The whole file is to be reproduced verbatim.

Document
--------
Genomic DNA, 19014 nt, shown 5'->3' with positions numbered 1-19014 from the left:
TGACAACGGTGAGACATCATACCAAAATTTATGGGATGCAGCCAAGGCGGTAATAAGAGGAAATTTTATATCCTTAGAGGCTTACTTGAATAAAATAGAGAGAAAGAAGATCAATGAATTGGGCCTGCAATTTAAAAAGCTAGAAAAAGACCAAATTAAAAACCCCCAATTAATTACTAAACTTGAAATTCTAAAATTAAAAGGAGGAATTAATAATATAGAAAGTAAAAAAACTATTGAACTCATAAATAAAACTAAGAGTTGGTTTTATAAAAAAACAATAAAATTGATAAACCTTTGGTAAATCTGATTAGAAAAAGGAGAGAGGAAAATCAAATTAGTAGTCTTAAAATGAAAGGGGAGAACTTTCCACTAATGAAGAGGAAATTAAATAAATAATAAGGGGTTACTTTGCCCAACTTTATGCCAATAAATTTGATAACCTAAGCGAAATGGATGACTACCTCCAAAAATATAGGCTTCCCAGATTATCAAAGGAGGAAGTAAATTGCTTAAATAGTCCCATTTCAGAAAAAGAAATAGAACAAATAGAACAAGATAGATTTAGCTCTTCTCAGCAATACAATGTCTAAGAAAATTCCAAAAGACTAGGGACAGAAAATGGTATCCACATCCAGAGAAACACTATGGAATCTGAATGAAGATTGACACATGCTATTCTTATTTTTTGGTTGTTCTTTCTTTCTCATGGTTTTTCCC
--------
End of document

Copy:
Genomic DNA, 19014 nt, shown 5'->3' with positions numbered 1-19014 from the left:
TGACAACGGTGAGACATCATACCAAAATTTATGGGATGCAGCCAAGGCGGTAATAAGAGGAAATTTTATATCCTTAGAGGCTTACTTGAATAAAATAGAGAGAAAGAAGATCAATGAATTGGGCCTGCAATTTAAAAAGCTAGAAAAAGACCAAATTAAAAACCCCCAATTAATTACTAAACTTGAAATTCTAAAATTAAAAGGAGGAATTAATAATATAGAAAGTAAAAAAACTATTGAACTCATAAATAAAACTAAGAGTTGGTTTTATAAAAAAACAATAAAATTGATAAACCTTTGGTAAATCTGATTAGAAAAAGGAGAGAGGAAAATCAAATTAGTAGTCTTAAAATGAAAGGGGAGAACTTTCCACTAATGAAGAGGAAATTAAATAAATAATAAGGGGTTACTTTGCCCAACTTTATGCCAATAAATTTGATAACCTAAGCGAAATGGATGACTACCTCCAAAAATATAGGCTTCCCAGATTATCAAAGGAGGAAGTAAATTGCTTAAATAGTCCCATTTCAGAAAAAGAAATAGAACAAATAGAACAAGATAGATTTAGCTCTTCTCAGCAATACAATGTCTAAGAAAATTCCAAAAGACTAGGGACAGAAAATGGTATCCACATCCAGAGAAACACTATGGAATCTGAATGAAGATTGACACATGCTATTCTTATTTTTTGGTTGTTCTTTCTTTCTCATGGTTTTTCCC